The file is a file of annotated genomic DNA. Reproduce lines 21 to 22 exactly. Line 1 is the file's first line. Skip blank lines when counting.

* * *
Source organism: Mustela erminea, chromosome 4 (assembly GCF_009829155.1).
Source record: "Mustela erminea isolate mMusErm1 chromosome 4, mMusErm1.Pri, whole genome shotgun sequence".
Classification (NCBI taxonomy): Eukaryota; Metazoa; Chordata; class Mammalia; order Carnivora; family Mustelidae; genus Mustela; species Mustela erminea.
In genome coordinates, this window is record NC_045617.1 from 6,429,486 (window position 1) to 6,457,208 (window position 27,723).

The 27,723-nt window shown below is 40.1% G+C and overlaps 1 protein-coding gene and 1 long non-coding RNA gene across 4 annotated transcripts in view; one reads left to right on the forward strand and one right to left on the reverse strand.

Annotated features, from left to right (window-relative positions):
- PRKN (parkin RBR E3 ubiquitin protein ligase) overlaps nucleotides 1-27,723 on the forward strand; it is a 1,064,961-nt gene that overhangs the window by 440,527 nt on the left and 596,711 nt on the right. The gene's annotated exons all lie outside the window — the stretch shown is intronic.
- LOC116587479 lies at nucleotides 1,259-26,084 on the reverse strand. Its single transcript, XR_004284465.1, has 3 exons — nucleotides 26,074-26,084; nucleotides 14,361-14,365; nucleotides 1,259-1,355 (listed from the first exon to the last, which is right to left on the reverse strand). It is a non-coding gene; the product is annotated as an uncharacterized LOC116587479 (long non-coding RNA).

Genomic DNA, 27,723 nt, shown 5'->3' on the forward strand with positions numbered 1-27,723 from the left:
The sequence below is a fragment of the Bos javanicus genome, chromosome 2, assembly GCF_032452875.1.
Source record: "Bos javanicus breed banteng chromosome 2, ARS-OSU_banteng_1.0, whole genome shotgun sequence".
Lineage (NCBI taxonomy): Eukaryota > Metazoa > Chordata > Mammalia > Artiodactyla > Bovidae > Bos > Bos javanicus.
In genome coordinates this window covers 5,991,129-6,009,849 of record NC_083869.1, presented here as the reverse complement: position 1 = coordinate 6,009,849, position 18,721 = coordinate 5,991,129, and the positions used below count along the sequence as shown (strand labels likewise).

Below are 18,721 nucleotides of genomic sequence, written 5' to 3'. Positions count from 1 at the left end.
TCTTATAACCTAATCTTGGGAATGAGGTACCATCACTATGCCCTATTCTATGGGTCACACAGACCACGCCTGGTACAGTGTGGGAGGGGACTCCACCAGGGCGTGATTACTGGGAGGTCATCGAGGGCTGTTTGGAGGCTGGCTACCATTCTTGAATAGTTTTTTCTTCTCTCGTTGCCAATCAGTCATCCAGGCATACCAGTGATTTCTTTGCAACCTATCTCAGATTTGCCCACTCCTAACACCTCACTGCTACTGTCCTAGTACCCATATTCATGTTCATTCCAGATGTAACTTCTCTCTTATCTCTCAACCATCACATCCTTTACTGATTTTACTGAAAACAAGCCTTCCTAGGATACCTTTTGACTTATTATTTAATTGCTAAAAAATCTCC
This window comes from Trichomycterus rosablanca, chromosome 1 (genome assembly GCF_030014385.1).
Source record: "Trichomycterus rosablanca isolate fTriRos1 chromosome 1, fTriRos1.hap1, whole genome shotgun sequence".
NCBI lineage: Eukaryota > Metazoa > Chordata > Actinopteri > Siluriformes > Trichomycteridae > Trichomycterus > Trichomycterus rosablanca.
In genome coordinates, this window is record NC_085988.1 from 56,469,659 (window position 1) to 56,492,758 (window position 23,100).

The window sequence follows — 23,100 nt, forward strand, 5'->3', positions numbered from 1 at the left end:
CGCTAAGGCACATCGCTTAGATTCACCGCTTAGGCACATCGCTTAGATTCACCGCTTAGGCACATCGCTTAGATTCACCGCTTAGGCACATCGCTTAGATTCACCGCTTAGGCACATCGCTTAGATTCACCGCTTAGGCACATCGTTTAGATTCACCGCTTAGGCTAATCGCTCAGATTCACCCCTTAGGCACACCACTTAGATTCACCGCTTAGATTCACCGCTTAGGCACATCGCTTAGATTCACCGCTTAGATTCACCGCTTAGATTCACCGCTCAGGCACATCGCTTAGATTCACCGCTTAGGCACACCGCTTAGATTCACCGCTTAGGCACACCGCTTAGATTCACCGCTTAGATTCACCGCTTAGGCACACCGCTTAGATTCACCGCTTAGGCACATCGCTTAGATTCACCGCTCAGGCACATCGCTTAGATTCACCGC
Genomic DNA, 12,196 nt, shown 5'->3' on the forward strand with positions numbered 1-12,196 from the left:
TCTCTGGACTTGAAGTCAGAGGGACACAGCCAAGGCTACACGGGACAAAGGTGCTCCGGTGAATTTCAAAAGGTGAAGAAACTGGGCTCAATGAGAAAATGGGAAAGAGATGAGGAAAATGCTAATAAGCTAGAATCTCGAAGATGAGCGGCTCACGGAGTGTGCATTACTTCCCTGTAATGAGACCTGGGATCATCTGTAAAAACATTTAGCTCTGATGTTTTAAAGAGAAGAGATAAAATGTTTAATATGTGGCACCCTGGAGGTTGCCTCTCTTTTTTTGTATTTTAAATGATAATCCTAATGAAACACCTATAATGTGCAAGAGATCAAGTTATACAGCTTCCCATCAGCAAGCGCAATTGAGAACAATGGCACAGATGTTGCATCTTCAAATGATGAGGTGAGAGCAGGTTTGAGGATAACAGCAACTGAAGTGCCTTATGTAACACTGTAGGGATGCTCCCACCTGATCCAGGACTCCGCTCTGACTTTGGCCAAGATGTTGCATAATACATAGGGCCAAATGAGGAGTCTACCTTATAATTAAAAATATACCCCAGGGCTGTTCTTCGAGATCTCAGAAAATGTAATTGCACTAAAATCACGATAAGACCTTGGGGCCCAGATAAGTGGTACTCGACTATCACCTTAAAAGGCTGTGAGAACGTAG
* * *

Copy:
CGCTAAGGCACATCGCTTAGATTCACCGCTTAGGCACATCGCTTAGATTCACCGCTTAGGCACATCGCTTAGATTCACCGCTTAGGCACATCGCTTAGATTCACCGCTTAGGCACATCGCTTAGATTCACCGCTTAGGCACATCGTTTAGATTCACCGCTTAGGCTAATCGCTCAGATTCACCCCTTAGGCACACCACTTAGATTCACCGCTTAGATTCACCGCTTAGGCACATCGCTTAGATTCACCGCTTAGATTCACCGCTTAGATTCACCGCTCAGGCACATCGCTTAGATTCACCGCTTAGGCACACCGCTTAGATTCACCGCTTAGGCACACCGCTTAGATTCACCGCTTAGATTCACCGCTTAGGCACACCGCTTAGATTCACCGCTTAGGCACATCGCTTAGATTCACCGCTCAGGCACATCGCTTAGATTCACCGC
Genomic DNA, 12,196 nt, shown 5'->3' on the forward strand with positions numbered 1-12,196 from the left: